Part of Jones’s motivation to make the work was driven by escalating anger at the eighth amendment to the Republic of Ireland’s constitution, which declared abortion illegal. It would be hard to attribute the somewhat miraculous turn of events a year later to an artwork, but the amendment was formally repealed in 2018. Certainly, Tremble, Tremble played its part in reflecting the zeitgeist (and the Irish government made an official visit to the biennale work).

Olwen Fouéré, installation view, installation view, Talbot Rice Gallery, University of Edinburgh, 2023. Photo: Veronica Simpson.

The Tower, seen here at Talbot Rice Gallery and part of Edinburgh Art Festival 2023, is billed as the second instalment in what is promised will be a trilogy of works by the Dublin-based artist. As with Tremble Tremble, we are ushered into a dark, cave-like space (no small feat in the double-height, usually daylit main gallery at Talbot Rice). Fouéré is with us again, on two tall screens reaching the full height of the room.

Jesse Jones, The Tower with luminous caption next to film. Photo: Veronica Simpson.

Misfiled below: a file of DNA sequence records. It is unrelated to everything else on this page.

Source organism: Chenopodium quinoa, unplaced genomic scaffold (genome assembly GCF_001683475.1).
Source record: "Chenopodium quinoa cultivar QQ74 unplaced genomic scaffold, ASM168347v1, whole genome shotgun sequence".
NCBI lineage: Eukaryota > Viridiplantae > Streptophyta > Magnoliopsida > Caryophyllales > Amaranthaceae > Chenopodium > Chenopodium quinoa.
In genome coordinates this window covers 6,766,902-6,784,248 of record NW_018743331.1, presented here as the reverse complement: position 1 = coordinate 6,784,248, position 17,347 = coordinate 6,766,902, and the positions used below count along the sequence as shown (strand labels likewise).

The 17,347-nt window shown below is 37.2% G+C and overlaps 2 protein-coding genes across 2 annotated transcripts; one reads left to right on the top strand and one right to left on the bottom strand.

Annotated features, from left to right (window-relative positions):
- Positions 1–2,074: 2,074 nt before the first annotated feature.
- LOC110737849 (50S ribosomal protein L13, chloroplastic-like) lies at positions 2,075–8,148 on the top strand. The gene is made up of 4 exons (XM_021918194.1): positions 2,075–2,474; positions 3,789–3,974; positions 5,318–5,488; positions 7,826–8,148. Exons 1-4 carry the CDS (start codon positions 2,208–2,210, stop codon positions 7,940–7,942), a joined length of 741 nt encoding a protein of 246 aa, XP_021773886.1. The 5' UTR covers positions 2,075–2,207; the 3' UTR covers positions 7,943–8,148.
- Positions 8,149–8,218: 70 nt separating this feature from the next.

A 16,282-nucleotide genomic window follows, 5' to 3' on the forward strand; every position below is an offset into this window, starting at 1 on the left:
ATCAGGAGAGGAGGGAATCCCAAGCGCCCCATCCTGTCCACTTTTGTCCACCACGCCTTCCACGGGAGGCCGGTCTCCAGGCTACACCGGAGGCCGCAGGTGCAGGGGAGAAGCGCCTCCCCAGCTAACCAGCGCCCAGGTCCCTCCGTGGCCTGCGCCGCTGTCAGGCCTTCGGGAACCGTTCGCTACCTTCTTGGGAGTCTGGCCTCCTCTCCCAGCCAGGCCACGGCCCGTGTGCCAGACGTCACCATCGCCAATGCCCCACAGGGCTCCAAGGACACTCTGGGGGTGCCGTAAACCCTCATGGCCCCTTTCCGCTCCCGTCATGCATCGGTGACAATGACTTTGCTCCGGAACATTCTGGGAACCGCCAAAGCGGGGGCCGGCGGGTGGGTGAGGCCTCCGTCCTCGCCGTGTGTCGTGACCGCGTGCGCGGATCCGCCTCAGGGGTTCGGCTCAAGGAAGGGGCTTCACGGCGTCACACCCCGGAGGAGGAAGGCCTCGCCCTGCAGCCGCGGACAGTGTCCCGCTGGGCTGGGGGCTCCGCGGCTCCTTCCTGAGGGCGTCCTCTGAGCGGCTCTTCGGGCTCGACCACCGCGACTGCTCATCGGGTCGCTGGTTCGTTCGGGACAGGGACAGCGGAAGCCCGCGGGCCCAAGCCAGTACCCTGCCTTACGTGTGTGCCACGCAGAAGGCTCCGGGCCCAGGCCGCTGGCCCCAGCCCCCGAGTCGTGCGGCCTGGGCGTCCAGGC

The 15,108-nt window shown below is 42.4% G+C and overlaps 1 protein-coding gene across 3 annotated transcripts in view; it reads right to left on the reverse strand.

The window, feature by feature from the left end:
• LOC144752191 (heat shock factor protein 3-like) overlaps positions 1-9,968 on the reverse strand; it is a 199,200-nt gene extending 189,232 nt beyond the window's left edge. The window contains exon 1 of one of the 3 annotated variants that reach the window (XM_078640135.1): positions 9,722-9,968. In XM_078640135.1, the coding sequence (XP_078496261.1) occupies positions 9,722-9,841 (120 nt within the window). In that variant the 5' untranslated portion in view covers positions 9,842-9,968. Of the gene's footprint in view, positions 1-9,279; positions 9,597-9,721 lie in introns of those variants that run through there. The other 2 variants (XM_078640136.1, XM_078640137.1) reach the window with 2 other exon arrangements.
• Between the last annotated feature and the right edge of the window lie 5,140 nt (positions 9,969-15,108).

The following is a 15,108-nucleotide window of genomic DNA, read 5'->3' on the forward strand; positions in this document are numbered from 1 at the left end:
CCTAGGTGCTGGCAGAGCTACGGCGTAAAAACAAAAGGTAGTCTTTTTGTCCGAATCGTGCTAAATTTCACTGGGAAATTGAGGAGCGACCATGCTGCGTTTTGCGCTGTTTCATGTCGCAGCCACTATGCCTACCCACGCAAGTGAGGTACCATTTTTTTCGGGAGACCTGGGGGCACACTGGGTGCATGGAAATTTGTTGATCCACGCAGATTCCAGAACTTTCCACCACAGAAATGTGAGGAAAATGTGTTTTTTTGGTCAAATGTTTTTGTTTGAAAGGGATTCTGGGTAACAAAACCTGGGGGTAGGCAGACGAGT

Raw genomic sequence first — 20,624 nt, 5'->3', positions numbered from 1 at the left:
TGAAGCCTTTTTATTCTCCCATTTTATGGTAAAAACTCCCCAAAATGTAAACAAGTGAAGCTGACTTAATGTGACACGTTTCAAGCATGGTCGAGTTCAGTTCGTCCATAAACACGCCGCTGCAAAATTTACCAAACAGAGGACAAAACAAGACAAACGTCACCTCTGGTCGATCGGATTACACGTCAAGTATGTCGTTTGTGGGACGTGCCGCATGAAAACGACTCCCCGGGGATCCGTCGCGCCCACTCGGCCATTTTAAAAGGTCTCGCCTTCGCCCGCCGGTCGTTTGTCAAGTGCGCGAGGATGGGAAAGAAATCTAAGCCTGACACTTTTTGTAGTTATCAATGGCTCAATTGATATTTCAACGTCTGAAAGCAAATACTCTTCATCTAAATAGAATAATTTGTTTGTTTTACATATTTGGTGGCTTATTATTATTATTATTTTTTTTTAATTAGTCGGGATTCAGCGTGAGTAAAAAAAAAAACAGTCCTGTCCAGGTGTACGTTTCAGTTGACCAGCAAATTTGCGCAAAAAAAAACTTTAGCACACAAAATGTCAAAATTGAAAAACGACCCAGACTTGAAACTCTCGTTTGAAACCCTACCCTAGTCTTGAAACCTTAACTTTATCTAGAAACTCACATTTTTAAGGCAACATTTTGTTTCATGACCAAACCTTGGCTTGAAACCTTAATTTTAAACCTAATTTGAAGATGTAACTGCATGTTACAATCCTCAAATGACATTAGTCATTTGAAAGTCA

This time, she is sharing screen-time with a community of young women who sing and whisper phrases and incantations, staring up to the heavens, circling around each other, or lying in a dense, hairy pile, looking for all the world like a litter of pups. Fouéré is also represented in a beautifully sculpted statue, seated in the centre of the room. The statue, carved out of Portland stone, glows luminous like marble when spotlit from above (a theatrical lighting and curtain rig had to be installed in the gallery for this show and it is used to great effect).

Jesse Jones, The Tower, installation view, Talbot Rice Gallery, University of Edinburgh, 2023. Courtesy the artist and Talbot Rice Gallery. Photo: Sally Jubb.